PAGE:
When Do Nouns Control Sentence Stress Placement?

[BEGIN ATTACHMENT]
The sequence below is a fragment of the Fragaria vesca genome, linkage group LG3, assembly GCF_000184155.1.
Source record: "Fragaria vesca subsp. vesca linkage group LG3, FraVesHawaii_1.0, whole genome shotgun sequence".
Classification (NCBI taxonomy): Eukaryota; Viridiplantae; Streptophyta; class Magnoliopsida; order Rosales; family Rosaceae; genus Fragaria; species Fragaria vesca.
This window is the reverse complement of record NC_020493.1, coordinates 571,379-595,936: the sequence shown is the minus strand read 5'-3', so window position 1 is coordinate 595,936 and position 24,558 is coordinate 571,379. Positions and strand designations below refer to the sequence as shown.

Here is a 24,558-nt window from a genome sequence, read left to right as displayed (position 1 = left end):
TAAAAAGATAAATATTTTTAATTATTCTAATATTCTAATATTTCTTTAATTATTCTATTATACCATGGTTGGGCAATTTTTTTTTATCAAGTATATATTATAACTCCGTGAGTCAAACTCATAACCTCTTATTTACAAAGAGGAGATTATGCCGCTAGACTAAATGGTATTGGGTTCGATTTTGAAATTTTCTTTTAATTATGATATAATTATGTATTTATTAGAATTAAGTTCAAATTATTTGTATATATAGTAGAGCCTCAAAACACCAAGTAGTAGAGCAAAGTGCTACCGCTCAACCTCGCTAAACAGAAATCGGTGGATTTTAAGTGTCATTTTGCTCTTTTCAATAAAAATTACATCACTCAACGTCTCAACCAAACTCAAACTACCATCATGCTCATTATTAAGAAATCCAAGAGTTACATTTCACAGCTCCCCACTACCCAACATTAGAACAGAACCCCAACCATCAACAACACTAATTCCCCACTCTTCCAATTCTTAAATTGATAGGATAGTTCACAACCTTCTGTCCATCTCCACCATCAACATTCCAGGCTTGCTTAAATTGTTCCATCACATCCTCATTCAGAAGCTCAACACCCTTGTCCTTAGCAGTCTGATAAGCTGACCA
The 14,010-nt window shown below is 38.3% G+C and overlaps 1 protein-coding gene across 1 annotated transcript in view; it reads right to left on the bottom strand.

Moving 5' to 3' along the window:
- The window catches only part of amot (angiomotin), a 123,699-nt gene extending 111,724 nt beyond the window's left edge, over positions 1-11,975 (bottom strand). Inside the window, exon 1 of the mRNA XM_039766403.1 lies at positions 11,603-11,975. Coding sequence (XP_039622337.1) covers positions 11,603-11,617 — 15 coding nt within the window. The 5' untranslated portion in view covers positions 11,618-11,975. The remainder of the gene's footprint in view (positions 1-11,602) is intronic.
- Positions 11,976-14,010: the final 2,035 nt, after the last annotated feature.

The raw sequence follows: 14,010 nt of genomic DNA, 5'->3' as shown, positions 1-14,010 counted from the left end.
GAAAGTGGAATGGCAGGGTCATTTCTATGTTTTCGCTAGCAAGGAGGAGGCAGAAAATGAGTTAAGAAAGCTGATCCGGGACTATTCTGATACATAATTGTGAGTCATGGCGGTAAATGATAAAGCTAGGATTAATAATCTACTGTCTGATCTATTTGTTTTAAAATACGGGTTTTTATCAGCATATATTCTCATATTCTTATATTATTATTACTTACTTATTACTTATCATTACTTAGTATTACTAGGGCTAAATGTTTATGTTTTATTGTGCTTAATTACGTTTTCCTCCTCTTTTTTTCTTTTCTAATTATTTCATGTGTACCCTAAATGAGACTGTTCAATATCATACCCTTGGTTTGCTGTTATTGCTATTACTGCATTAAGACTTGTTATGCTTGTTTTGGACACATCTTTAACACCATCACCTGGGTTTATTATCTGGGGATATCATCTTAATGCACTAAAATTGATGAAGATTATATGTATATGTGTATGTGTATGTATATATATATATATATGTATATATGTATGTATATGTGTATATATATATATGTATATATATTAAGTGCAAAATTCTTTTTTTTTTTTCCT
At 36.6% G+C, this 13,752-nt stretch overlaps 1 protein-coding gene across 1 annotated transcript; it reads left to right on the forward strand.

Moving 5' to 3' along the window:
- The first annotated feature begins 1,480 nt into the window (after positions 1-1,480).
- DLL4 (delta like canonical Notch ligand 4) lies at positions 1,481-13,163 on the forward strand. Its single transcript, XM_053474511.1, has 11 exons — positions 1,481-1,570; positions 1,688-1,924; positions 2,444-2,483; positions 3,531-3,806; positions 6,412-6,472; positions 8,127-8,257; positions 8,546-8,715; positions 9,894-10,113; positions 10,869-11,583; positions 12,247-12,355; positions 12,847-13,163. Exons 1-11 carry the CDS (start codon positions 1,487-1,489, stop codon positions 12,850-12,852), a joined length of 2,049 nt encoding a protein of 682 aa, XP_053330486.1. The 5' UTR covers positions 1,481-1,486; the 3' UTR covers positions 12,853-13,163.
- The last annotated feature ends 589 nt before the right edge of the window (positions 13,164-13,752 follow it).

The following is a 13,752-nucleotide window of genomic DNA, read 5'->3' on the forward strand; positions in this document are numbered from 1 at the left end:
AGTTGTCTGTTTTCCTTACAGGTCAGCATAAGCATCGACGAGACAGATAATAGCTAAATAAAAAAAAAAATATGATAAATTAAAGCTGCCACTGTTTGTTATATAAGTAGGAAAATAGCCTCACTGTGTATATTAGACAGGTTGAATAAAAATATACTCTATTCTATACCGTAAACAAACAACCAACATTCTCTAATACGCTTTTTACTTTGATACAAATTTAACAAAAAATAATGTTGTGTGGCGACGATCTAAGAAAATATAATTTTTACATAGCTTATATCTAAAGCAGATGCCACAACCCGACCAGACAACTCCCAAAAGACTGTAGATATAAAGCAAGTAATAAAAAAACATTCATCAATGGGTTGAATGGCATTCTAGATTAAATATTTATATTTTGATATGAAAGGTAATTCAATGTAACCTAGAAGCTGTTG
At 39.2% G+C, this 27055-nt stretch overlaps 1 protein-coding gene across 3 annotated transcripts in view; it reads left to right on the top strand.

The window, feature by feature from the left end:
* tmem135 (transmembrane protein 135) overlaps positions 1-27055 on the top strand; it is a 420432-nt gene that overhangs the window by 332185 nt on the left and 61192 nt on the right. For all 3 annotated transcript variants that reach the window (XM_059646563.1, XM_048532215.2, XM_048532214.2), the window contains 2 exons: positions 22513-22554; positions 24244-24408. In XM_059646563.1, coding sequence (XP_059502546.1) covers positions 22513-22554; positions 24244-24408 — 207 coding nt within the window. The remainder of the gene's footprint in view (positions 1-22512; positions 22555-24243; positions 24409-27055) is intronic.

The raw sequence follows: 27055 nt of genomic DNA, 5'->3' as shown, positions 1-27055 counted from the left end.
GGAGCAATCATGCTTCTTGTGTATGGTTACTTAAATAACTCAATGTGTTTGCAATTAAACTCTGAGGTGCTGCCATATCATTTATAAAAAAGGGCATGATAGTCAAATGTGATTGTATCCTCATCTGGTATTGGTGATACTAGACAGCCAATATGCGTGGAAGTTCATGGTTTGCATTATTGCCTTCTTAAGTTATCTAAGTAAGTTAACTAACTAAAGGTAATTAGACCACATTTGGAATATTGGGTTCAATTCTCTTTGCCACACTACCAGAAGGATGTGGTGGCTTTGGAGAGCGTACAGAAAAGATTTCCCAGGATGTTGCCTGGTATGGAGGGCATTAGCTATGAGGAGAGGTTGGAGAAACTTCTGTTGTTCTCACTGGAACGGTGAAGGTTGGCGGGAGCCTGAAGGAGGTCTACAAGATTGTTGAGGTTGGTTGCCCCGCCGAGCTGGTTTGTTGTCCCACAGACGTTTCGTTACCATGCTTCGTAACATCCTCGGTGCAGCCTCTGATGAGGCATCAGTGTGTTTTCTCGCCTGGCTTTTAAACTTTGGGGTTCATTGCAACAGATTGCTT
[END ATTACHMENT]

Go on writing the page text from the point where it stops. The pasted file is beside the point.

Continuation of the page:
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The relation between sentence stress and grammatical category is not a new problem, but largely ignored in recent research, in which such related topics as given/new information, focus and its scope and sentence stress have often been misdirected and misconstrued. Sentence stress placement has traditionally been described in terms of two conditions: (i) the stress must fall on a contextually new lexeme; (ii) it must fall as far towards the end of the utterance as possible. The main claim of the present paper is that in neutral intonation, the place of the “neutral” stress, as contrasted with the “emphatic”/“contrastive”/“corrective” stress, is controlled by the contextual information value of the noun. The analysis of simple transitive sentences in English, German and Polish, each with a different syntactic structure, allows for the following, specific claims: (a) sentence stress must fall on the contextually “new” noun if such is present; (b) sentence stress must not fall on a contextually “given” noun; (a) and (b) lead to the conclusion that other grammatical categories, regardless of whether they are “new” or “given,” get the stress only in the absence of a “new” noun. It is also suggested that in some cases the prosodic parameters may be irrelevant in distinguishing “neutral” from “emphatic” stress.
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